But What Do They Really Do in the Shadows?: A Brief History of Empathy in Vampire Film
Biography, allegory, and satire give voice to a severely misunderstood entity.
Vampire fiction is tired. In fact, vampire fiction has been tired for nearly a century. The annual regurgitations of films, books, and other popular media spewing forth on an Octoberly basis more broadly proves a pathetic reproduction of a pathetic reproduction of an eerie folklore permeating eighteenth century Europe than just a slight alteration of last year’s vapid features. Ever since Murnau’s illegitimate adaptation of Stoker’s unofficial handbook to the culture, the genre has been engaged in a Theseusian paradox consistently reimagining the bloated, ashen corpses of tradition as Lugosi-accented hunks sucking the literary quality out of the myth with copious copulation and gratuitous violence (all that wasted blood for the sake of a guaranteed R rating!).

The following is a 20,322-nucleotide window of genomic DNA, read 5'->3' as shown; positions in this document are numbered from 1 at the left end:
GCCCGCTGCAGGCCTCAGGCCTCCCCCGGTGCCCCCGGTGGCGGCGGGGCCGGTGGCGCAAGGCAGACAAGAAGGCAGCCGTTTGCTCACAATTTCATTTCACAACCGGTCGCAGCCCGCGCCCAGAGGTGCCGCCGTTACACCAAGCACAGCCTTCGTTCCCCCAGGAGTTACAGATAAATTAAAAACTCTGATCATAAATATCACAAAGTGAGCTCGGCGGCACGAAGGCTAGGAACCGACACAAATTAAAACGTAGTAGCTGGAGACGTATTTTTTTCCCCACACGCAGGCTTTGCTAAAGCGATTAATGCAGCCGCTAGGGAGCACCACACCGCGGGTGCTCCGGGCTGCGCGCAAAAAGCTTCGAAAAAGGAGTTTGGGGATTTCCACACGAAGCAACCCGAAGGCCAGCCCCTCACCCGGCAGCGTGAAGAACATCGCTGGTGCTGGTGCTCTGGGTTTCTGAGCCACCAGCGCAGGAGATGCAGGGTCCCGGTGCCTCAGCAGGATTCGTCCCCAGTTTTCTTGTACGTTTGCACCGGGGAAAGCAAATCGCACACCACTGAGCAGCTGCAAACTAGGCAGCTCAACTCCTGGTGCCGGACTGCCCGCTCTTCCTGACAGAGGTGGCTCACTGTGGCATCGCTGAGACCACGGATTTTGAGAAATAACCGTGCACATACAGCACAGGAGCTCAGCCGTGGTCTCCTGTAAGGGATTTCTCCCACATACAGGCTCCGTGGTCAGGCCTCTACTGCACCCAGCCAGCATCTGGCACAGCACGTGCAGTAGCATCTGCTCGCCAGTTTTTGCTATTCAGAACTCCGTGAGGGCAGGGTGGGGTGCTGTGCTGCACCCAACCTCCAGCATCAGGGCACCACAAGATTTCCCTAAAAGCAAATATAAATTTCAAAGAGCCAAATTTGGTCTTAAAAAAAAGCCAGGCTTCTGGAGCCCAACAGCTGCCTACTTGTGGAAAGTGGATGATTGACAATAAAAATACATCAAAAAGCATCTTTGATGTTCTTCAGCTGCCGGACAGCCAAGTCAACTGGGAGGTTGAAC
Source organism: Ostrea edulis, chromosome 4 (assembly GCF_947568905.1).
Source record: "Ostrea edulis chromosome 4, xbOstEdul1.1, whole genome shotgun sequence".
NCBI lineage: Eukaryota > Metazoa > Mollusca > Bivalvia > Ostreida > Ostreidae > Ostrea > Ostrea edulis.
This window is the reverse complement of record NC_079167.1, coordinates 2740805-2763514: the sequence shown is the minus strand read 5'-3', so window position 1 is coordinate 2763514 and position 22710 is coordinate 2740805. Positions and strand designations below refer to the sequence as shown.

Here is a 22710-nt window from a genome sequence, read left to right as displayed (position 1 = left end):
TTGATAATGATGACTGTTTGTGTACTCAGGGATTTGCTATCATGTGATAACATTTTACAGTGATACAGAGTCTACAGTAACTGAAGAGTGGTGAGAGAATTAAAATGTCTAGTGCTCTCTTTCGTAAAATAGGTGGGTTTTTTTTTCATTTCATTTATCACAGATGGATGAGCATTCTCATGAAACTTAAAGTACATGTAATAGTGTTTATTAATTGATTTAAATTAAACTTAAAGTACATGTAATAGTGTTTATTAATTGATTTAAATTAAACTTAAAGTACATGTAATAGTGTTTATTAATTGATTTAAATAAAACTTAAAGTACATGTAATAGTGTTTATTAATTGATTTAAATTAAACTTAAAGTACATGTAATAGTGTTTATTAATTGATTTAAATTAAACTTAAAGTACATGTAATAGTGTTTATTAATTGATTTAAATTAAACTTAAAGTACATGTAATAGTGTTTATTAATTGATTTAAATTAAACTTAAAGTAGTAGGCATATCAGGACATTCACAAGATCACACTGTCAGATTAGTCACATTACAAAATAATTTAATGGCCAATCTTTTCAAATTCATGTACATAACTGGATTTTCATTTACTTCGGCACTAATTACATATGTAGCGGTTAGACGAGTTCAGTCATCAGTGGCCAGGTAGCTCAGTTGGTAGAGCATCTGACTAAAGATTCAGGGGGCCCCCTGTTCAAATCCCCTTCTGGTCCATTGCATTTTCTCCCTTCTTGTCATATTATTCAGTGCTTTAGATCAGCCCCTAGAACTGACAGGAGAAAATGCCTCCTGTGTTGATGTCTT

While it’s easy to point fingers at recent fads among the teen romance genre for this epidemic of vampire misrepresentation in the media (“Mmm, beefcake is served,” groaned one middle-aged woman sans daughter at my screening of New Moon as Jacob tore off his shirt), it’s a longstanding issue that only seems to get worse with time. Honest storylines sympathizing with the gaunt bloodguzzlers continue to be swept under the rug as inexplicable sexual fantasies of sparkling humanoids recounting their melodramatic diaries have a monopoly on ticket sales, and Murnau’s spectral expressionism, Franco’s moody titillation, and Dreyer’s paint-dry pacing evidently prove more effective cult canon fodder.
As ours becomes a decreasingly contextual culture, the Jonathan Lipnicki costume your little cousin is currently finalizing gradually distances itself from a tradition of gothic horror ripe with symbolic value of religious, scientific, and syphilitic origins. In an attempt to give voice to what little genuine vampirism remains in Hollywood, the following titles represent the plight of the Draculian from a perspective empathetic to the complex identity of the not-necessarily-caped-and-fanged.